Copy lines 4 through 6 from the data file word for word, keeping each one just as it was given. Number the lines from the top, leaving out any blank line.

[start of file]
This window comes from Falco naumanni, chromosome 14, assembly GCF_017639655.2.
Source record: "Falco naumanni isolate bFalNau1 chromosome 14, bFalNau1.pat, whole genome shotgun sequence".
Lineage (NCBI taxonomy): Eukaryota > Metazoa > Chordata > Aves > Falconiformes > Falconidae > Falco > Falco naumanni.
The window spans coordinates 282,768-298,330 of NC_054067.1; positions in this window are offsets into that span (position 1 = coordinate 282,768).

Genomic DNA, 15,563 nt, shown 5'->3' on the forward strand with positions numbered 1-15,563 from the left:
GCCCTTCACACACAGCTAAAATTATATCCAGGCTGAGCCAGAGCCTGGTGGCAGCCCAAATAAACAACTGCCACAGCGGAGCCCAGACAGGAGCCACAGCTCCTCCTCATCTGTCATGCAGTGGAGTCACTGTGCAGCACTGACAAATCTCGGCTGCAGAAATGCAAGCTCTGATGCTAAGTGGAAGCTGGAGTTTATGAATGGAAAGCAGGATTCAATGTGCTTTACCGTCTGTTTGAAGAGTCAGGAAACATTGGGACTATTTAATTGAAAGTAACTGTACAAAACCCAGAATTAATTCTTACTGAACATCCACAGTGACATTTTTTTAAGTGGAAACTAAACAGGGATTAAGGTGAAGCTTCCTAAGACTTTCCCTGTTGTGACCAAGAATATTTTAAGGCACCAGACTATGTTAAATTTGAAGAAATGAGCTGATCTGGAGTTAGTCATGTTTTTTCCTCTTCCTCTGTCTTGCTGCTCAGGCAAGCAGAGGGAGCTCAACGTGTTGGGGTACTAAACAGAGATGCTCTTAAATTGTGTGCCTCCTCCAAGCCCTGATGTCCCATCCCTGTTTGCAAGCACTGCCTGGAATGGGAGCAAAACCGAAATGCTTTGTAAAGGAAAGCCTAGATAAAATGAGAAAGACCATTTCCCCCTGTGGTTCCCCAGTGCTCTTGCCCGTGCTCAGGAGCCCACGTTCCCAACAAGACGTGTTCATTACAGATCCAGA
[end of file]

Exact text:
The window spans coordinates 282,768-298,330 of NC_054067.1; positions in this window are offsets into that span (position 1 = coordinate 282,768).

Genomic DNA, 15,563 nt, shown 5'->3' on the forward strand with positions numbered 1-15,563 from the left:
GCCCTTCACACACAGCTAAAATTATATCCAGGCTGAGCCAGAGCCTGGTGGCAGCCCAAATAAACAACTGCCACAGCGGAGCCCAGACAGGAGCCACAGCTCCTCCTCATCTGTCATGCAGTGGAGTCACTGTGCAGCACTGACAAATCTCGGCTGCAGAAATGCAAGCTCTGATGCTAAGTGGAAGCTGGAGTTTATGAATGGAAAGCAGGATTCAATGTGCTTTACCGTCTGTTTGAAGAGTCAGGAAACATTGGGACTATTTAATTGAAAGTAACTGTACAAAACCCAGAATTAATTCTTACTGAACATCCACAGTGACATTTTTTTAAGTGGAAACTAAACAGGGATTAAGGTGAAGCTTCCTAAGACTTTCCCTGTTGTGACCAAGAATATTTTAAGGCACCAGACTATGTTAAATTTGAAGAAATGAGCTGATCTGGAGTTAGTCATGTTTTTTCCTCTTCCTCTGTCTTGCTGCTCAGGCAAGCAGAGGGAGCTCAACGTGTTGGGGTACTAAACAGAGATGCTCTTAAATTGTGTGCCTCCTCCAAGCCCTGATGTCCCATCCCTGTTTGCAAGCACTGCCTGGAATGGGAGCAAAACCGAAATGCTTTGTAAAGGAAAGCCTAGATAAAATGAGAAAGACCATTTCCCCCTGTGGTTCCCCAGTGCTCTTGCCCGTGCTCAGGAGCCCACGTTCCCAACAAGACGTGTTCATTACAGATCCAGA